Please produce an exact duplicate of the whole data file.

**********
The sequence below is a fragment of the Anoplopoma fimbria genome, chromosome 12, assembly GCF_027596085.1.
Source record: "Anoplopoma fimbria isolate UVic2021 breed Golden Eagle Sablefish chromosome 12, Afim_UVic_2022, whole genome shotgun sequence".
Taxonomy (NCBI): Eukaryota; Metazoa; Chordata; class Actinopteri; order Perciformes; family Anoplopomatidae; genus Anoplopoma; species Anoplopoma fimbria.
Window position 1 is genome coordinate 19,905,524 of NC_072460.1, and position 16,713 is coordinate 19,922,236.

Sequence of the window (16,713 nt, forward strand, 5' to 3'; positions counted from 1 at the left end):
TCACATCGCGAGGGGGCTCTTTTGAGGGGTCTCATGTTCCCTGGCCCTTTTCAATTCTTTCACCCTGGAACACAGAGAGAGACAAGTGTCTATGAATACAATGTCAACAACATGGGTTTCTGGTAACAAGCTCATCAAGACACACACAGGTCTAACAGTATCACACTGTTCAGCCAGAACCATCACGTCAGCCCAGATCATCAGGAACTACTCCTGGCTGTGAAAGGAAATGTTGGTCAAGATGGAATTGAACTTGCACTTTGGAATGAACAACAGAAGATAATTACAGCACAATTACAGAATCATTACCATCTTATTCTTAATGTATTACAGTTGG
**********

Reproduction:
The sequence below is a fragment of the Anoplopoma fimbria genome, chromosome 12, assembly GCF_027596085.1.
Source record: "Anoplopoma fimbria isolate UVic2021 breed Golden Eagle Sablefish chromosome 12, Afim_UVic_2022, whole genome shotgun sequence".
Taxonomy (NCBI): Eukaryota; Metazoa; Chordata; class Actinopteri; order Perciformes; family Anoplopomatidae; genus Anoplopoma; species Anoplopoma fimbria.
Window position 1 is genome coordinate 19,905,524 of NC_072460.1, and position 16,713 is coordinate 19,922,236.

Sequence of the window (16,713 nt, forward strand, 5' to 3'; positions counted from 1 at the left end):
TCACATCGCGAGGGGGCTCTTTTGAGGGGTCTCATGTTCCCTGGCCCTTTTCAATTCTTTCACCCTGGAACACAGAGAGAGACAAGTGTCTATGAATACAATGTCAACAACATGGGTTTCTGGTAACAAGCTCATCAAGACACACACAGGTCTAACAGTATCACACTGTTCAGCCAGAACCATCACGTCAGCCCAGATCATCAGGAACTACTCCTGGCTGTGAAAGGAAATGTTGGTCAAGATGGAATTGAACTTGCACTTTGGAATGAACAACAGAAGATAATTACAGCACAATTACAGAATCATTACCATCTTATTCTTAATGTATTACAGTTGG